Map showing the footprint of the Royal Exchange Development. (Map by Ailish Killilea)

Buildings within the footprint of the Royal Exchange include; North Street Arcade, the Exchange & Assembly Rooms, Lower Garfield Street, the First Presbyterian Church and the Masonic Building.

North Street Arcade today. (Photo by UAHS)

The North Street Arcade is a four-storey red brick building with red sandstone detailing was built in 1936 by Cowser & Smyth. The arcade bends through 90◦, with a domed space at the bend, once housing shops, artist groups and exhibition space. It survived the Belfast Blitz during the Second World War and I.R.A. bombings in 1971, but unfortunately it crumbled under an arson attack in April of 2004. Presently the building is listed, but no repairs have been carried out.

The Exchange & Assembly Rooms today. (photo by Ailish Killilea)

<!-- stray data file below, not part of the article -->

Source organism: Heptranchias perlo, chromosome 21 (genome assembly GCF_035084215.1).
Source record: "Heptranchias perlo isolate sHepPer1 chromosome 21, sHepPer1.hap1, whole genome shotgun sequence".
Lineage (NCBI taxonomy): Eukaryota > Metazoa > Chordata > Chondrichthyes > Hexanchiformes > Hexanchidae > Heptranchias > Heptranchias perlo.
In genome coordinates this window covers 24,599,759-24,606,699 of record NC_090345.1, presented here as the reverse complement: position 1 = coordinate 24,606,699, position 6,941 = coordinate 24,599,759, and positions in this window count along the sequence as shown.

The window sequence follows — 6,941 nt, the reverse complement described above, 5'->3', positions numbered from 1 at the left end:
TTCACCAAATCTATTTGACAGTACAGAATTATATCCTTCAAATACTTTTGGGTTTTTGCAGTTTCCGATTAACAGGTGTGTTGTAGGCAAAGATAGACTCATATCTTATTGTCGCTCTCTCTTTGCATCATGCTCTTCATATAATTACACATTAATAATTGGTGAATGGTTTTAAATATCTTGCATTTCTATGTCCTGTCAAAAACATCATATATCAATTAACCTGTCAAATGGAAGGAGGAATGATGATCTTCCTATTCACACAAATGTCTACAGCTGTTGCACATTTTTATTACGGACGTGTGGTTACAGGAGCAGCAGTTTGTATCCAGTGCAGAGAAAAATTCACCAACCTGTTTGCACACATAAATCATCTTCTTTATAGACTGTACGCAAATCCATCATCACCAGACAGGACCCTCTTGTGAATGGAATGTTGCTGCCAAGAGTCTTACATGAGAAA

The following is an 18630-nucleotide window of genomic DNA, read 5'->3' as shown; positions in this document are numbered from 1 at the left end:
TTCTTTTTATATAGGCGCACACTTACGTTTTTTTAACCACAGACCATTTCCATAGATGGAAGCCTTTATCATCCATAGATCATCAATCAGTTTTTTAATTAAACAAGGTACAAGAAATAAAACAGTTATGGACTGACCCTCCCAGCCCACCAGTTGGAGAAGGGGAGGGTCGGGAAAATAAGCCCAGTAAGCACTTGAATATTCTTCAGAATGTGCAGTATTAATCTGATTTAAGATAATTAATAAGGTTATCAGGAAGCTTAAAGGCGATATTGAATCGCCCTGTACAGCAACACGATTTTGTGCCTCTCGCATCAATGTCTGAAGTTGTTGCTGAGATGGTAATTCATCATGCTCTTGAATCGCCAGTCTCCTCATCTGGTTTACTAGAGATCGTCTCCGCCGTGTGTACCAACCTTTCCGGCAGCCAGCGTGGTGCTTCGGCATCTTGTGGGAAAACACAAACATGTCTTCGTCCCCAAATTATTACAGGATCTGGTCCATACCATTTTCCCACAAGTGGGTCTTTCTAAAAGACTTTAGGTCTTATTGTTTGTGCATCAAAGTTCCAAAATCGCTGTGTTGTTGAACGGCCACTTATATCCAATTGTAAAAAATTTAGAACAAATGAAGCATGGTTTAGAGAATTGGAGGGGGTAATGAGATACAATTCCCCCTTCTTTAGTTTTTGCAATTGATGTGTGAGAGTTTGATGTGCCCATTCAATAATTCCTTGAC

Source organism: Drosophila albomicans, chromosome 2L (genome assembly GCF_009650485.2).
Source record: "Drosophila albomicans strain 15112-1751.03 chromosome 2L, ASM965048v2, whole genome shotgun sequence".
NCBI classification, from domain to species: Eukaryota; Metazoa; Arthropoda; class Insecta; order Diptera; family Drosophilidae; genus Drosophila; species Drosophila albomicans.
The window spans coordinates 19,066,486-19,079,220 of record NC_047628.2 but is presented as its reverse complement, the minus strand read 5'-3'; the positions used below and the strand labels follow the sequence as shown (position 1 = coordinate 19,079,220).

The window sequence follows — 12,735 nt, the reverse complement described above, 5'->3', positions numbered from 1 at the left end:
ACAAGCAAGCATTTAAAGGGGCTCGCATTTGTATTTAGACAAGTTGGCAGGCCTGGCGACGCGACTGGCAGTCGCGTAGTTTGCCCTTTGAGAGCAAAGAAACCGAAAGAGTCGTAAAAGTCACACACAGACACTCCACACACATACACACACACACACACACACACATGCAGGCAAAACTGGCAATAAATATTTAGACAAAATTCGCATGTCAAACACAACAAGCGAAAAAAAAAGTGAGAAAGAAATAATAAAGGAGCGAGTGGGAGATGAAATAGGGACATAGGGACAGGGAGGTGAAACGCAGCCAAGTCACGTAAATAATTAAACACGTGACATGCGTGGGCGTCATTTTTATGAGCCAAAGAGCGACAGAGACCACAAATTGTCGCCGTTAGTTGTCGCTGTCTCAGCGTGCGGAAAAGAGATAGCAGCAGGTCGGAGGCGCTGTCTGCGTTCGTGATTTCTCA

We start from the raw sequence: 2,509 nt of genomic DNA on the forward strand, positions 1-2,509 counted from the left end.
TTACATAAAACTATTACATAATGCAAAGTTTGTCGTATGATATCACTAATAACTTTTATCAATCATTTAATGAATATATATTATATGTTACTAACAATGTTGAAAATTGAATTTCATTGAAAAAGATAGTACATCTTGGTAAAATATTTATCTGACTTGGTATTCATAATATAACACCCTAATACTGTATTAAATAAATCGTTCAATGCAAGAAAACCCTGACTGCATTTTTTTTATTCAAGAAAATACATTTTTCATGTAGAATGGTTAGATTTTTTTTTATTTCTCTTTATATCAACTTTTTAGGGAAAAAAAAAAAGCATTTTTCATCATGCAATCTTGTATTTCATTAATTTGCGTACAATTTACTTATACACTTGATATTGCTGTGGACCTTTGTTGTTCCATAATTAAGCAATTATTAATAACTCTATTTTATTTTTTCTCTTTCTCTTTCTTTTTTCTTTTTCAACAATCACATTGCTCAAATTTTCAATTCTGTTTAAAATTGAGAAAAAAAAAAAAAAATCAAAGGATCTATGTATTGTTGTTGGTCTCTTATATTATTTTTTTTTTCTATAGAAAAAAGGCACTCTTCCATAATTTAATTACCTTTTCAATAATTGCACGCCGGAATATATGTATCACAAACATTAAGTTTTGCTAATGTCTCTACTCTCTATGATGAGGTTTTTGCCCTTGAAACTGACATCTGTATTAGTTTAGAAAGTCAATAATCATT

The Exchange and Assembly Rooms acquired its name through its function as a building. It was originally built as a one-storey market with arcade in 1769, known as 'The Exchange'. In 1776 Lord Donegall commissioned Sir Robert Taylor to design a two-storey building for social gatherings and dances, when the building then became known as 'The Assembly Rooms'.Fashionable society immediately began referring to the area of Bridge Street, North Street, Waring Street, and Rosemary Lane as 'The Four Corners'. After the 1798 rebellion, the Assembly Rooms served as a trial room for Henry Joy McCracken of the United Irishmen (he was subsequently hung at High Street). In 1845 Sir Charles Lanyon won the commission to convert the Assembly Rooms to the present day structure for Northern Bank. Today the building is in disuse, with much loobying to use the venue as an exhibition hall or theatre.